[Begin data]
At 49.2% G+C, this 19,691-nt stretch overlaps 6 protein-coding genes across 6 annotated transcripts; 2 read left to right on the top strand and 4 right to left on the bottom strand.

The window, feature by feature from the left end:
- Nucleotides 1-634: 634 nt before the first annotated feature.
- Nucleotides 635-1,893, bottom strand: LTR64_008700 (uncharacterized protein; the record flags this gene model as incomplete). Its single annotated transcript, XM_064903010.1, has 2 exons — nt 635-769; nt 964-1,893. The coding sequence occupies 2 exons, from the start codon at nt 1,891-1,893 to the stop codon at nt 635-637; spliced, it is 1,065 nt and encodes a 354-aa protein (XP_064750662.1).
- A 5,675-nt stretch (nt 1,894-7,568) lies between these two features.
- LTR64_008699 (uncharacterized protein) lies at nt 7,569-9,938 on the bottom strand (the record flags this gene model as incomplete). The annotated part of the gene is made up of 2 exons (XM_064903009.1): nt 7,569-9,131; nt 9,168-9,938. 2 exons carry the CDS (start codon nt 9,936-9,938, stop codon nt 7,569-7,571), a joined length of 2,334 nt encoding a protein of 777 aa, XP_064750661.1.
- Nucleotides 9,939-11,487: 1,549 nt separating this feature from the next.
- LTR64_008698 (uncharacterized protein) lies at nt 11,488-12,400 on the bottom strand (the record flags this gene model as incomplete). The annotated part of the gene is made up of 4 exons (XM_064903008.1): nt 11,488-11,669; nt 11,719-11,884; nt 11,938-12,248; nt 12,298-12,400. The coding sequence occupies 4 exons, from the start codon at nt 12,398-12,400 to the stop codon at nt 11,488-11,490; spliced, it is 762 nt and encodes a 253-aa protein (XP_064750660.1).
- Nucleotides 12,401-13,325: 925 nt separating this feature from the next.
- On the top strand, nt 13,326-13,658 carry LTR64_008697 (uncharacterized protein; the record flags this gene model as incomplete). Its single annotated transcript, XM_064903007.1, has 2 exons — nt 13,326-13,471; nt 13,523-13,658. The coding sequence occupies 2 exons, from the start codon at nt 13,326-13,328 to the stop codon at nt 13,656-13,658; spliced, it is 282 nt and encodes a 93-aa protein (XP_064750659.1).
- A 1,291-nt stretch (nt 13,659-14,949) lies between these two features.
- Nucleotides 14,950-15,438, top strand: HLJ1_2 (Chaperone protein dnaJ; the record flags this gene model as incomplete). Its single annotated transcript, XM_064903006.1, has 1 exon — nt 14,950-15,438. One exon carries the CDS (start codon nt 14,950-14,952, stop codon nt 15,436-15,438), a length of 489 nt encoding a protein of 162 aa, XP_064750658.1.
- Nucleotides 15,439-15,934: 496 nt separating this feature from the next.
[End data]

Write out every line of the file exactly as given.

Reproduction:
At 49.2% G+C, this 19,691-nt stretch overlaps 6 protein-coding genes across 6 annotated transcripts; 2 read left to right on the top strand and 4 right to left on the bottom strand.

The window, feature by feature from the left end:
- Nucleotides 1-634: 634 nt before the first annotated feature.
- Nucleotides 635-1,893, bottom strand: LTR64_008700 (uncharacterized protein; the record flags this gene model as incomplete). Its single annotated transcript, XM_064903010.1, has 2 exons — nt 635-769; nt 964-1,893. The coding sequence occupies 2 exons, from the start codon at nt 1,891-1,893 to the stop codon at nt 635-637; spliced, it is 1,065 nt and encodes a 354-aa protein (XP_064750662.1).
- A 5,675-nt stretch (nt 1,894-7,568) lies between these two features.
- LTR64_008699 (uncharacterized protein) lies at nt 7,569-9,938 on the bottom strand (the record flags this gene model as incomplete). The annotated part of the gene is made up of 2 exons (XM_064903009.1): nt 7,569-9,131; nt 9,168-9,938. 2 exons carry the CDS (start codon nt 9,936-9,938, stop codon nt 7,569-7,571), a joined length of 2,334 nt encoding a protein of 777 aa, XP_064750661.1.
- Nucleotides 9,939-11,487: 1,549 nt separating this feature from the next.
- LTR64_008698 (uncharacterized protein) lies at nt 11,488-12,400 on the bottom strand (the record flags this gene model as incomplete). The annotated part of the gene is made up of 4 exons (XM_064903008.1): nt 11,488-11,669; nt 11,719-11,884; nt 11,938-12,248; nt 12,298-12,400. The coding sequence occupies 4 exons, from the start codon at nt 12,398-12,400 to the stop codon at nt 11,488-11,490; spliced, it is 762 nt and encodes a 253-aa protein (XP_064750660.1).
- Nucleotides 12,401-13,325: 925 nt separating this feature from the next.
- On the top strand, nt 13,326-13,658 carry LTR64_008697 (uncharacterized protein; the record flags this gene model as incomplete). Its single annotated transcript, XM_064903007.1, has 2 exons — nt 13,326-13,471; nt 13,523-13,658. The coding sequence occupies 2 exons, from the start codon at nt 13,326-13,328 to the stop codon at nt 13,656-13,658; spliced, it is 282 nt and encodes a 93-aa protein (XP_064750659.1).
- A 1,291-nt stretch (nt 13,659-14,949) lies between these two features.
- Nucleotides 14,950-15,438, top strand: HLJ1_2 (Chaperone protein dnaJ; the record flags this gene model as incomplete). Its single annotated transcript, XM_064903006.1, has 1 exon — nt 14,950-15,438. One exon carries the CDS (start codon nt 14,950-14,952, stop codon nt 15,436-15,438), a length of 489 nt encoding a protein of 162 aa, XP_064750658.1.
- Nucleotides 15,439-15,934: 496 nt separating this feature from the next.